TOCH: Tanz-Suite for flute, clarinet, violin, viola, double bass, and
percussion, op. 30. Concerto for Cello and Chamber Orchestra, op. 35.
Christian Poltéra (cello); Spectrum Concerts Berlin/Thomas Carroll.
Naxos 8.559282 (B) (DDD) TT: 57:35
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Outstanding. The music of Ernst Toch falls into
two large groups: works up to about 1935 and those after 1945. Having fled
from Berlin to the United States in 1933, Toch suffered from depression
and a creative block for about ten years because of worries for his family
in Europe (those relatives who couldn't get out were killed by the Fascists)
and because of the war generally. These two pieces come from the early
Toch used to joke, "In the U. S., I am a dachshund, but in Europe,
I was a St. Bernard." Toch's European career was indeed rather large.
His works appeared in just about every important new-music festival. Publishers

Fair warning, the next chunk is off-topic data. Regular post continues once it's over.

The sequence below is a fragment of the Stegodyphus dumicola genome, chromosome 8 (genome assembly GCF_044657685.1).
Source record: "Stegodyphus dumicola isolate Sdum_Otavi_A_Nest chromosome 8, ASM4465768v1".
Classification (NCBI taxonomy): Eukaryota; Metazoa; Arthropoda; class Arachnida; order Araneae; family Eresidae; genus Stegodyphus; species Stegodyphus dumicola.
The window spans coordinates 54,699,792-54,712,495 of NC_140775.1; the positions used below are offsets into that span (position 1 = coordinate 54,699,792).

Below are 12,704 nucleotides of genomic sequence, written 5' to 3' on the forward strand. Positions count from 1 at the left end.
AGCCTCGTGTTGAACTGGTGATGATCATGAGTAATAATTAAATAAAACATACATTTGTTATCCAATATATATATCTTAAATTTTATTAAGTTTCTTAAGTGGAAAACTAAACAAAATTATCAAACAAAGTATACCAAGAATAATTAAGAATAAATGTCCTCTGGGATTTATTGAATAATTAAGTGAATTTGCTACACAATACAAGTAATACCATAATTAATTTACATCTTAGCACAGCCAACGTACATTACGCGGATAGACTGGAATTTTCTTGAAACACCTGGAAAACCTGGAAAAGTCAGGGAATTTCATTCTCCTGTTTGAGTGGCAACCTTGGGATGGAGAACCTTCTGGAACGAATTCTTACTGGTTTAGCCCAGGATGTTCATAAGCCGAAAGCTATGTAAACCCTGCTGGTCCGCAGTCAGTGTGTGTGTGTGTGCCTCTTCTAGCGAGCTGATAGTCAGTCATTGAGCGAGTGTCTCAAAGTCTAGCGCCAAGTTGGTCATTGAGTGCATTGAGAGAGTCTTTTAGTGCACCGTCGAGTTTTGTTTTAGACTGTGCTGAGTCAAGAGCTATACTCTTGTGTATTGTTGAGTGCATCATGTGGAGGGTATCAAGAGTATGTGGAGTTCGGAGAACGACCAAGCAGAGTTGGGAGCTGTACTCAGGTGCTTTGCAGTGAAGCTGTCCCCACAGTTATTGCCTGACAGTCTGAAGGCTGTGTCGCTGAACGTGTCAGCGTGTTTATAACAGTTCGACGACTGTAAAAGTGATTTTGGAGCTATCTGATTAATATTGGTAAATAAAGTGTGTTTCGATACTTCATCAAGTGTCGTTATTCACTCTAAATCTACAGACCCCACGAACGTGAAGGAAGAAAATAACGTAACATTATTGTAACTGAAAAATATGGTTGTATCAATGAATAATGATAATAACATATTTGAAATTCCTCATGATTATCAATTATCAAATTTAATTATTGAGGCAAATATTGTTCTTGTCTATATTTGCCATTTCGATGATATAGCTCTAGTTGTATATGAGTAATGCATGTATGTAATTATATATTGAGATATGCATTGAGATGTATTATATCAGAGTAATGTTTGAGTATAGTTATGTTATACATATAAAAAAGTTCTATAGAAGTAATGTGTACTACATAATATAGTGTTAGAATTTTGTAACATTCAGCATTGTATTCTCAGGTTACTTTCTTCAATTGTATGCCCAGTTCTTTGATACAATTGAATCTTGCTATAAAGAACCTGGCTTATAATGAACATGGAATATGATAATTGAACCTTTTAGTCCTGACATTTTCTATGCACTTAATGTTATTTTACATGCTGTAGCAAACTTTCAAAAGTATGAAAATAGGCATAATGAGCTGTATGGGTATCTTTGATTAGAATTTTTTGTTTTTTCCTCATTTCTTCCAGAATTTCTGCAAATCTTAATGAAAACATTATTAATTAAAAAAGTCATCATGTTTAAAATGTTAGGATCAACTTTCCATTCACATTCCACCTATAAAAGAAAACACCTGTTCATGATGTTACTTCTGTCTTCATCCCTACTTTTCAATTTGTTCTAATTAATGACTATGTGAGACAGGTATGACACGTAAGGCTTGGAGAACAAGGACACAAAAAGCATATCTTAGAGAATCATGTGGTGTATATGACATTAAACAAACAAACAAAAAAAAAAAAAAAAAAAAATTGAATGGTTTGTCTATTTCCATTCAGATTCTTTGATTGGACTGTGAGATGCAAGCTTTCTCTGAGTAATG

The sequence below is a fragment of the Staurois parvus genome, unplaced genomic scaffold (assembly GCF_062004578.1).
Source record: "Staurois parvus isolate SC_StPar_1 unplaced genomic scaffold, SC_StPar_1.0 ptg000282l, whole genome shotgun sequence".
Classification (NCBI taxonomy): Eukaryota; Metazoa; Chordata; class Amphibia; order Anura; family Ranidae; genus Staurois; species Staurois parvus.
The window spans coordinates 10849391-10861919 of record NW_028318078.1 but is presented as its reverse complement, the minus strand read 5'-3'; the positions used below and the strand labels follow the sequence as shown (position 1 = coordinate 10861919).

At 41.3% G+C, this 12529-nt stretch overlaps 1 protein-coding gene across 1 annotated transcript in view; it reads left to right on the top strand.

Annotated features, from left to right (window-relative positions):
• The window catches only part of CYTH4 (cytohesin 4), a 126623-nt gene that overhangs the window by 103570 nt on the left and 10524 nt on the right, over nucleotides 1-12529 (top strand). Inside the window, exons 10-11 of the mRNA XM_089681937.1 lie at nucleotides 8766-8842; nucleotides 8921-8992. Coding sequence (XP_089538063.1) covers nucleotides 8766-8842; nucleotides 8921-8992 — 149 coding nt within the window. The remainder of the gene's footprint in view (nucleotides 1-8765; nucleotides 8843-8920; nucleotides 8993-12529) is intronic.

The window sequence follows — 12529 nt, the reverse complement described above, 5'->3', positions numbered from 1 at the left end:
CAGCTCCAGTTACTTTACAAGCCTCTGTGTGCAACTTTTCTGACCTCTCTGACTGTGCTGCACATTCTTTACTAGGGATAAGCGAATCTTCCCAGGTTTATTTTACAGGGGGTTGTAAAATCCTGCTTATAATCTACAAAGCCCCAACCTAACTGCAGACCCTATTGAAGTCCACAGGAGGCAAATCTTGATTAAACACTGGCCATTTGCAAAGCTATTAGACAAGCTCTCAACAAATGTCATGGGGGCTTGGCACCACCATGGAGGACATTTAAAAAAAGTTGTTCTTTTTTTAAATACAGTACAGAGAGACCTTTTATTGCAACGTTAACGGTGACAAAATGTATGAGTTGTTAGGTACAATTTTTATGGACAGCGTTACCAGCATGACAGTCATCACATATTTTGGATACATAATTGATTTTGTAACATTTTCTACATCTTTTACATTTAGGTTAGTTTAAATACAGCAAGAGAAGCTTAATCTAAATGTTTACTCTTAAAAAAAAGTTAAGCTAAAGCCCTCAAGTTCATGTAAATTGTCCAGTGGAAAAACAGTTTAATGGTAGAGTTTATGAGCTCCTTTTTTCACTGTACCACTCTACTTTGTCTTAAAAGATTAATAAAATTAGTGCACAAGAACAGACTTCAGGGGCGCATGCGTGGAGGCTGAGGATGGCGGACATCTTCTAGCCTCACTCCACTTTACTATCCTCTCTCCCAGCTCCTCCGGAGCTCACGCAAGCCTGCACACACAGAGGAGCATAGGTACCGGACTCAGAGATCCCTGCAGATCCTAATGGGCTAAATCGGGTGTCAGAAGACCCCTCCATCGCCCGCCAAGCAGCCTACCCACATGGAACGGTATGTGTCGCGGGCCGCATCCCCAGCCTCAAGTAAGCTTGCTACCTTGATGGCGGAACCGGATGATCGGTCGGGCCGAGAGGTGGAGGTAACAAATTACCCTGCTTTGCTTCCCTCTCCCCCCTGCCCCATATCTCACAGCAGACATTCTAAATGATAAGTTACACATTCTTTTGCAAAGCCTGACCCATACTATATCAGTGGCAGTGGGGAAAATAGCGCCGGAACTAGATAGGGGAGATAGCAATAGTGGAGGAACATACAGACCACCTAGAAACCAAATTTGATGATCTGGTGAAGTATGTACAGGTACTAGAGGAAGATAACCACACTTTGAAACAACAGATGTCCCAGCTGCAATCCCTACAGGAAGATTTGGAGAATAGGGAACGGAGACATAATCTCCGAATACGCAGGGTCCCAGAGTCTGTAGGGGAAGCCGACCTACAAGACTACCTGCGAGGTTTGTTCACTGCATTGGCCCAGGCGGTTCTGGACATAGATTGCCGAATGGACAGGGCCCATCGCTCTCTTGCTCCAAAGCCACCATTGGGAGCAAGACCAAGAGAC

fought over him. Critics had to take him into account. He even sold well.
Both of these works show you why.
The Dance Suite, in six movements, mixes miniatures with longer movements,
the last quite substantial. The score plays into several trends of the
Twenties: the New Classicism or New Objectivity, the emphasis on percussion
begun by Stravinsky and culminating in Varèse's Ionization, stripped-down
orchestration and forms begun by Stravinsky just after the War, and the
concern for independence of parts through counterpoint and instrumental
contrast. If the archetype of the Romantic orchestra was the organ and
a blending of colors, the goal of the Modern orchestra was the piano (sans pedal) and distinct, primary colors. An oboe should sound like an oboe,
rather than inhabiting a gray area with a trumpet. At least, that's what
it seemed like in the Twenties.
The work sounds "bigger" than it looks on paper. The small forces,
in many ways dictated by straitened economies, often through judicious
specification of instruments and the complexity of thought that goes into
them take on symphonic character. One thinks of Hindemith's Suite from